The mania of spring is infecting our hermetic little threesome. Dingo has been bounding around outside all day like a humpy rabbit, barking at snow drip-melting off the roof and fluffing his suddenly-shedding fur in the breeze and sunlight. After an uncharacteristically studious, intent winter of hard work and concentration, Brendan and I have reverted to our punchy and goofy and amorous selves. I’m scattershot and addlepated with unfocused disorganization: what am I working on, again? Eight different things, it turns out.

All night last night, the full moon blazed in through the bedroom window and lit up the long fields of snow and dark, shaggy woods with its silver, dramatic glow. The fact that wild solar flares were hitting Earth made sense; my dreams were absurd and rich with peril, upside-down logic, and Loki hilarity. And this morning, the air had turned suddenly warm, up here in the frozen north.

I woke up very early, let Dingo out into the sunny snow-blind morning, and fed him. While I drank an enormous cup of strong coffee, I sat blinking over my correspondence, unable to write anything coherent to anyone. Later, I made custardy, fluffy French toast — Rudi’s gluten-free multigrain bread soaked in beaten eggs, cinnamon, and light cream, slowly fried in butter till it was crisp and tender, then drenched in puddles of New Hampshire maple syrup.

At 11:00, creatures of clockwork habit, we three took our usual 4-mile fast walk up and down the hilly dirt road, which today was melting, streaming with runoff, muddy. We came home with wet feet; Dingo’s entire undercarriage had to be toweled off. While I rubbed the grit and sand and snowmelt from his stomach and legs and hindquarters, he smiled goofily at me and panted in my ear and leaned against my shoulder in a manner I can only describe as flirtatious. (It has occurred to me to adopt a female dog to be his companion, but that’s as far as I’ve ever gotten with that plan.)

For much of the morning, I went back and forth with a friend who’d sent off a message far and wide that he would mail packages of freshly gathered Cape Cod oysters to anyone who could offer a good trade. Within seconds of seeing this, I leapt, ponying up a signed copy of “The Epicure’s Lament,” since I don’t jar pickles or grow fresh herbs or grind my own sausages. My friend Beau agreed, then added slyly that delicious wild mushrooms grow  in the White Mountains. Suddenly part of the bargain were the mushrooms I now evidently intend to gather this spring.

I reclined in the sun on the porch with Brendan and Dingo for a while, then came inside and wrote down all the things I didn’t seem to be working on today. Seeing the list made me feel paradoxically better. With so much work to do, how could I be expected to accomplish any of it? I ask you. It was now 2:00. I looked over my ludicrously long list and recognized that there was nothing for it but to open a cold bottle of pinot grigio and slice some strong white cheddar and call it a day.

Every year when spring comes, I go through a similar period of adjustment. Sometimes it’s traumatic, sometimes it’s euphoric, sometimes a little of both. The best thing to do in these transitional seasons is to give in to animal instinct. This means acquiescing to any and all seductive urges, sleeping a lot, drinking all the wine you want and plenty of water, and going outside into the sunlight in short sleeves and moving around. It’s good to eat lightly but decadently, food that’s good for you (because the change of seasons is a shock to the system) but which also satisfies a sudden intense itch for variety, change, novelty, adventure.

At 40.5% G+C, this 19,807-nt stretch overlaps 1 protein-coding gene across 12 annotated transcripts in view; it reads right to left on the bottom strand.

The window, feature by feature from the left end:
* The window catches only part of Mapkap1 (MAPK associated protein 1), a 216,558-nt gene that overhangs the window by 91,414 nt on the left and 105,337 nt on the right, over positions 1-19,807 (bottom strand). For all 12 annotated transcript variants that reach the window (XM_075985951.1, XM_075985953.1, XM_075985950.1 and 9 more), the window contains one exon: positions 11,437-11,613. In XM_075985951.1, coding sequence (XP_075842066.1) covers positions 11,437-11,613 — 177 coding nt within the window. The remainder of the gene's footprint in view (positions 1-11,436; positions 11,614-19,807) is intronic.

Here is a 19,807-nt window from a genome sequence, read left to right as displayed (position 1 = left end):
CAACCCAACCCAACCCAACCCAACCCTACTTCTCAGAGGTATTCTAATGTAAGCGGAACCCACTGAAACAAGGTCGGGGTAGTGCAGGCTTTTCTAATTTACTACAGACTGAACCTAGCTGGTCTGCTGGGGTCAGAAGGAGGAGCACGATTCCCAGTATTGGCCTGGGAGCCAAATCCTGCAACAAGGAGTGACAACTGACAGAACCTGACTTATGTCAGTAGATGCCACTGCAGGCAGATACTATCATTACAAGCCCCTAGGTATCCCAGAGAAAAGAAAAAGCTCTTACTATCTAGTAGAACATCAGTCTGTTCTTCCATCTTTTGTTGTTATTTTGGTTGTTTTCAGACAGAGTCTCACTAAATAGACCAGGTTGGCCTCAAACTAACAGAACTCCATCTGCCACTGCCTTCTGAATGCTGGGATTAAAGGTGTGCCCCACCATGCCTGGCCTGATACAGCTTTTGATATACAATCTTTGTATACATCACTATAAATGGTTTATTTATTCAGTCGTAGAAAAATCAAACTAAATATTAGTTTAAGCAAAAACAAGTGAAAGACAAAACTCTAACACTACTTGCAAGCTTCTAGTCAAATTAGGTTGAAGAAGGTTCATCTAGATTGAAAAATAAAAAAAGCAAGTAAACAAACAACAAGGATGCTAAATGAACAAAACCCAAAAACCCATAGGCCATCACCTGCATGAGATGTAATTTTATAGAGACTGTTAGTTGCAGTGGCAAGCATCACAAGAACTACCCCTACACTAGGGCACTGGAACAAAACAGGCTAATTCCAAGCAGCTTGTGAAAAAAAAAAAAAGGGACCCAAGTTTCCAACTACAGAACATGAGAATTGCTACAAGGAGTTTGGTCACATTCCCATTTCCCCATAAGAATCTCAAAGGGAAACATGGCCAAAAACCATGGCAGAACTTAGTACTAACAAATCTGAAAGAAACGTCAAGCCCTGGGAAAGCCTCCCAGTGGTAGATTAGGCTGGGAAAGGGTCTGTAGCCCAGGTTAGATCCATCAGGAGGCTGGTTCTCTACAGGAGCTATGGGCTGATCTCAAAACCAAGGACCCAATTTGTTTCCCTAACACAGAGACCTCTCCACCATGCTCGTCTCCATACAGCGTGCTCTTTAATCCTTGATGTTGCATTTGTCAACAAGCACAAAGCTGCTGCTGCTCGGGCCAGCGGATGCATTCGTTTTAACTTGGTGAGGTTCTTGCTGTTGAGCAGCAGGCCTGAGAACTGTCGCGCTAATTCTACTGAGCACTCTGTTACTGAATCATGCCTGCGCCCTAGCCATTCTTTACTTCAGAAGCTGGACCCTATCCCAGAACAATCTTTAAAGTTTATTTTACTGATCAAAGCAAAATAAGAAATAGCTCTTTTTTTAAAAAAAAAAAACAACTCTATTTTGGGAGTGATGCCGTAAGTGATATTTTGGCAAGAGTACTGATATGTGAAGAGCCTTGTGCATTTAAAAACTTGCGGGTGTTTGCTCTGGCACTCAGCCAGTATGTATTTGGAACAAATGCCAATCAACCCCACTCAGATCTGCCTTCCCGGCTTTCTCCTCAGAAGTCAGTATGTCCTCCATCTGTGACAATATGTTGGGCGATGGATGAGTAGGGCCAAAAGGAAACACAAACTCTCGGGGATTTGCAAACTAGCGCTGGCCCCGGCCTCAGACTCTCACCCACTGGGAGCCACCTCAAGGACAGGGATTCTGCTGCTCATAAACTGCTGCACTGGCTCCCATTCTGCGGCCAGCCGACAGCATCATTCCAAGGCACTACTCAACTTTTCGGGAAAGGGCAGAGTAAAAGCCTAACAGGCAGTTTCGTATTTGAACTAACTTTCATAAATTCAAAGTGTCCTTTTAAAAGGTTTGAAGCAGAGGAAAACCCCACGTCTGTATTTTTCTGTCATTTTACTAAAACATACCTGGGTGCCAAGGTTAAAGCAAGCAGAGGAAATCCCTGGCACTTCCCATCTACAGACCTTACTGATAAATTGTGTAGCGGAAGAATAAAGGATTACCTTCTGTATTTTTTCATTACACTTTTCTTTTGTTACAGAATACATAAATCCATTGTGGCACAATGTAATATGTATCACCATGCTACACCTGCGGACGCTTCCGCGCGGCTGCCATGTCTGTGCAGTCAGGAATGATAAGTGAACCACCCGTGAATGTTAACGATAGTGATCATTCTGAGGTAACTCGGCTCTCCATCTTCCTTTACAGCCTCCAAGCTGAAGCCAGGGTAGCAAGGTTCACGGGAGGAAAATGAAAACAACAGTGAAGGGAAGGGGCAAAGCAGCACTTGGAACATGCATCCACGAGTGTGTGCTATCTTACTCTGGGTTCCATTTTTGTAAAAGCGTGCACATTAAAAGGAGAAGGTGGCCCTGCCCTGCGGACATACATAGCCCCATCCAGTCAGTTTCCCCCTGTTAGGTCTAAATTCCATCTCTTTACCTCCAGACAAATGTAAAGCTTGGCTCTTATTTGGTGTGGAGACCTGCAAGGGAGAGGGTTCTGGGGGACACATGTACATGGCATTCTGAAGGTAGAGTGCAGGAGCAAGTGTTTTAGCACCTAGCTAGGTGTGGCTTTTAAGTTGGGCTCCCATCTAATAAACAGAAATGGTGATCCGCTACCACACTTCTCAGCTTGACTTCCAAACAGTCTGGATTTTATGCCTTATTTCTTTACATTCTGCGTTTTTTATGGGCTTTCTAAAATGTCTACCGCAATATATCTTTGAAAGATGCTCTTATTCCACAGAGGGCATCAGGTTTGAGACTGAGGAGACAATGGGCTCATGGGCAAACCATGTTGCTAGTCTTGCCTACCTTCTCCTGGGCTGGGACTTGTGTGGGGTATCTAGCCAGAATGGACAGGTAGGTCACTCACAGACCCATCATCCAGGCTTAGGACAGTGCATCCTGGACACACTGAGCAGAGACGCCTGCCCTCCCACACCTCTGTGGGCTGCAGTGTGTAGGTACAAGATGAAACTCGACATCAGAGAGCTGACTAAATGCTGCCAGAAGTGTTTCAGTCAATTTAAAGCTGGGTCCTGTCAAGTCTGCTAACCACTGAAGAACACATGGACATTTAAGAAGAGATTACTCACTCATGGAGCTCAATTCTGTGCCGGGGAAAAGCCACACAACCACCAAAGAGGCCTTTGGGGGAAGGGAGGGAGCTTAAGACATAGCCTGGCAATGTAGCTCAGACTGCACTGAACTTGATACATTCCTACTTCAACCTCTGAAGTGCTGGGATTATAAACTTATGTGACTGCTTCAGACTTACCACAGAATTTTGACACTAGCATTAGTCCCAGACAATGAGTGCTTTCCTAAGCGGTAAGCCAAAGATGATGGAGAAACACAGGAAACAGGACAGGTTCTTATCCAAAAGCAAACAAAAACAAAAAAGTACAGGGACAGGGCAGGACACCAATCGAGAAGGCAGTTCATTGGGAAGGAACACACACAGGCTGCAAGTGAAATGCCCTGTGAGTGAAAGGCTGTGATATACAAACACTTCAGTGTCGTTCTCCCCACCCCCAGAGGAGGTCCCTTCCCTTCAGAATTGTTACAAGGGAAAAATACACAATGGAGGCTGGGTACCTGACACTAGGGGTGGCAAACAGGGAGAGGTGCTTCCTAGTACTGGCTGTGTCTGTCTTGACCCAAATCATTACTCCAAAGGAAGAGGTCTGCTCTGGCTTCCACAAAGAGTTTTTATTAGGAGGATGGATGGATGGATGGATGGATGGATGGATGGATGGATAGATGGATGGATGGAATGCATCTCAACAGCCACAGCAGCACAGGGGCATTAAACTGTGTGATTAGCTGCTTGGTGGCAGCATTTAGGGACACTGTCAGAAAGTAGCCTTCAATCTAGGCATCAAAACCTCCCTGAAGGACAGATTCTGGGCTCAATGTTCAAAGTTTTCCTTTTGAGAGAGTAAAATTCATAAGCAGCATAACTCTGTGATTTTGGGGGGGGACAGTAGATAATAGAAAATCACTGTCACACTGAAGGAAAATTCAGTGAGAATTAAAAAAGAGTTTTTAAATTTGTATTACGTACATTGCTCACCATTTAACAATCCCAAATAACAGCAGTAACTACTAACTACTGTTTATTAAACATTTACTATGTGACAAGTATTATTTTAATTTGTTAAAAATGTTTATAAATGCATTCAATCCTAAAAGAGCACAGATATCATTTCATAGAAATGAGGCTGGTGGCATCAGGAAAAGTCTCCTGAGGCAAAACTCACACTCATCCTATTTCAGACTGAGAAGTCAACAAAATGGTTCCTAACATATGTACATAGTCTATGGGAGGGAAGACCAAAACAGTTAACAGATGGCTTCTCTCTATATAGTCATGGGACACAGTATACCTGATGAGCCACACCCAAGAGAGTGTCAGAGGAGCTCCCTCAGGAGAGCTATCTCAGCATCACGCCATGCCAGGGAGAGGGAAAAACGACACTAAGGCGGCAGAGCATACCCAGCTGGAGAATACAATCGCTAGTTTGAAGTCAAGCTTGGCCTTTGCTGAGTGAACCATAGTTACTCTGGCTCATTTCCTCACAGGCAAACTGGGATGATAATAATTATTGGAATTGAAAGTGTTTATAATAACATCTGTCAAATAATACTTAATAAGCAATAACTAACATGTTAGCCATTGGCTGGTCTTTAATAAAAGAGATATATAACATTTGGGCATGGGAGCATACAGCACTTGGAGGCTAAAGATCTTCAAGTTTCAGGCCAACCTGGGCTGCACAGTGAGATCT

Instead of deeply flavored stews, root vegetables, and potato-based fry-ups, my appetite is suddenly laser-focused on ruffled fresh green lettuces and – it pains me to say this out of compassion for my vegetarian friends – baby lamb. It’s a frank hunger for the sweetness of new life — little leaves shaking off dew and standing upright, the tender savory flesh of very young animals.

Popcorn Cockles with Asparagus with Fenugreek Sauce and Mango Salsa

This is another made-up recipe from “The Great Man” that looked so good on paper, I had to try it in real life. It turned out to be better than I’d imagined. And it is the perfect antidote and accompaniment to spring fever.

Cockles are better than clams for this dish, but very small, tender clams will do if no cockles are available.

Steam 20 young asparagus spears until just soft. Plunge into ice water, remove, and pat dry. Drizzle with the following mixture: 2 tablespoons mayonnaise, 1 tablespoon lime juice, and 1/8 teaspoon ground fenugreek.

Steam 3 dozen very fresh cockles in their shells just until they open. Remove the cockles from their shells (they will be wet with their own liquor) and immediately coat them in finely ground cornmeal. Heat 1 inch of peanut oil in a skillet until it spits when you flick a drop of water at it. In batches that just cover the bottom of the pan, fry the cockles, covered to minimize spatter, for several minutes, till their crusts are golden. Remove and arrange alongside the asparagus. On the other side of the cockles goes a mango salsa:

In a bowl, mix1 ripe mango, chopped small, 1-2 tablespoons finely minced cilantro, 2 tablespoons lime juice, 1 minced medium or large garlic clove, and 1-2 jalapeno peppers (depending on how hot you want it), minced.

This recipe serves 4 as an appetizer, in theory, but has been known to serve 2, just barely.

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